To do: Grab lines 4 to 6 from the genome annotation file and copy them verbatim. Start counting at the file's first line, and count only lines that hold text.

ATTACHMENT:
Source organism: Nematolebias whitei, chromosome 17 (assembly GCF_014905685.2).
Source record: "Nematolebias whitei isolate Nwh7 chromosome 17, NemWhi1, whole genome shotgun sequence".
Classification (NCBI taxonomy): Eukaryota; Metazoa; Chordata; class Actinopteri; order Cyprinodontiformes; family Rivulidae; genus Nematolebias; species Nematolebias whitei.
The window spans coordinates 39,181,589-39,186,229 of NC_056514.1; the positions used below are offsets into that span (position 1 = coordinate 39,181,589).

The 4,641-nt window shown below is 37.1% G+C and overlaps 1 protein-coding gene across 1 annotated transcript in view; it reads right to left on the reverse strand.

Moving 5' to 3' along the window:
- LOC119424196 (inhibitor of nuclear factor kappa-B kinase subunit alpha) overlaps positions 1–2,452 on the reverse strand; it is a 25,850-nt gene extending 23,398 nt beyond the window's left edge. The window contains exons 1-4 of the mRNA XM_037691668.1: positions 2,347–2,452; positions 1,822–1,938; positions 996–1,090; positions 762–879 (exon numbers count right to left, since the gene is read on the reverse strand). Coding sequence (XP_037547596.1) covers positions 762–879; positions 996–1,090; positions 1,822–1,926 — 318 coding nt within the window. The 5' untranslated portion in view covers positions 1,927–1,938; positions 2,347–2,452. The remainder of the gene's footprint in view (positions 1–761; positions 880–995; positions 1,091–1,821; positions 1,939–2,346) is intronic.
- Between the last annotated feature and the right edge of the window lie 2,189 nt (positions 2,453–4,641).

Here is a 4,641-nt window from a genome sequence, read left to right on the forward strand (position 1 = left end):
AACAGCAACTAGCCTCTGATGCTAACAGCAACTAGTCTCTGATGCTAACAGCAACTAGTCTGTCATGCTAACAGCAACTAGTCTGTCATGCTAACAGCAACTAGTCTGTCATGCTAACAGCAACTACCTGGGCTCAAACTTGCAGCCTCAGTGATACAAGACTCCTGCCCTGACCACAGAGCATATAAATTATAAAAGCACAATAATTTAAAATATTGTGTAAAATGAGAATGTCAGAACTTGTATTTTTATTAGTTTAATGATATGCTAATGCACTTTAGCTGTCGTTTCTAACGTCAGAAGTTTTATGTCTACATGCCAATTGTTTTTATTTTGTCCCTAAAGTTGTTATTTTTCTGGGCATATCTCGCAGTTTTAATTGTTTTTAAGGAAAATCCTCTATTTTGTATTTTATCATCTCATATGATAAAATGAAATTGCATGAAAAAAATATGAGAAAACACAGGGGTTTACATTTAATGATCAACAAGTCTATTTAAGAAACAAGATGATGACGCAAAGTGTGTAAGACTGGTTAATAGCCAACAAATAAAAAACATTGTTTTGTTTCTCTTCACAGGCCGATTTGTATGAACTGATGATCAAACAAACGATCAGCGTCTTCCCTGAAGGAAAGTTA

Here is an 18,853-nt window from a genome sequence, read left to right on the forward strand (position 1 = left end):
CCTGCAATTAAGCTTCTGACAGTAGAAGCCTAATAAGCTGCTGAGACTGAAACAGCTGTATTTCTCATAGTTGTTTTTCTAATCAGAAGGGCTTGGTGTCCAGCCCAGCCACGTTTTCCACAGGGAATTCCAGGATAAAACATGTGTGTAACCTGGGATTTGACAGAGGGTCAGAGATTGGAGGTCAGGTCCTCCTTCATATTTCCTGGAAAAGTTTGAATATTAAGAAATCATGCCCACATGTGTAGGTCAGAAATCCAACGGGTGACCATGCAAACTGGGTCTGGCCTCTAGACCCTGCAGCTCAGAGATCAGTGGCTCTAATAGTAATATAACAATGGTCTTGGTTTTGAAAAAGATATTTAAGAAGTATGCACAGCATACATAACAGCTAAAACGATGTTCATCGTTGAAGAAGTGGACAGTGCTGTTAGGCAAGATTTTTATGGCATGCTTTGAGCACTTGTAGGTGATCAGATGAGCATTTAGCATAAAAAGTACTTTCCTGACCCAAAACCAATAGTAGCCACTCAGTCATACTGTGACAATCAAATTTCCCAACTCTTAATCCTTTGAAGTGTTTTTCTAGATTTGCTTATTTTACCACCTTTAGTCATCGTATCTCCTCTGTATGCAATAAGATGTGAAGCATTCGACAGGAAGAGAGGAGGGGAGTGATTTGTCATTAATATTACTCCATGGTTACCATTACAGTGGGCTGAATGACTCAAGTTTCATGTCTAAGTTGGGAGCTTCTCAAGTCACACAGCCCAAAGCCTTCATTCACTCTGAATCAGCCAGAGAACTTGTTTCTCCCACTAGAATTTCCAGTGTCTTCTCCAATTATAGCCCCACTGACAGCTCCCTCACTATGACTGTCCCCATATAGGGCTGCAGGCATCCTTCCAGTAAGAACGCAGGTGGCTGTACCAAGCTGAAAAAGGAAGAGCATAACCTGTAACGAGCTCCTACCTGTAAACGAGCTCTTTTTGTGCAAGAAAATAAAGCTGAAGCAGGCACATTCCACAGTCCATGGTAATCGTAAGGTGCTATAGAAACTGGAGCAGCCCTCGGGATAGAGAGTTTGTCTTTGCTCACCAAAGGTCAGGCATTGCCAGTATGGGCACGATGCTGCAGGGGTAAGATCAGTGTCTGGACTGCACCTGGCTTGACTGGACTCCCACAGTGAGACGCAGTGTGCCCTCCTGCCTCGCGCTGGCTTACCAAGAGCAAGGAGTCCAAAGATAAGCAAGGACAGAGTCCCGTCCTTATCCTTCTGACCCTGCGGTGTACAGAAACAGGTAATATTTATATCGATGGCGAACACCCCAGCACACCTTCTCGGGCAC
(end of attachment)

The window spans coordinates 39,181,589-39,186,229 of NC_056514.1; the positions used below are offsets into that span (position 1 = coordinate 39,181,589).

The 4,641-nt window shown below is 37.1% G+C and overlaps 1 protein-coding gene across 1 annotated transcript in view; it reads right to left on the reverse strand.

Moving 5' to 3' along the window: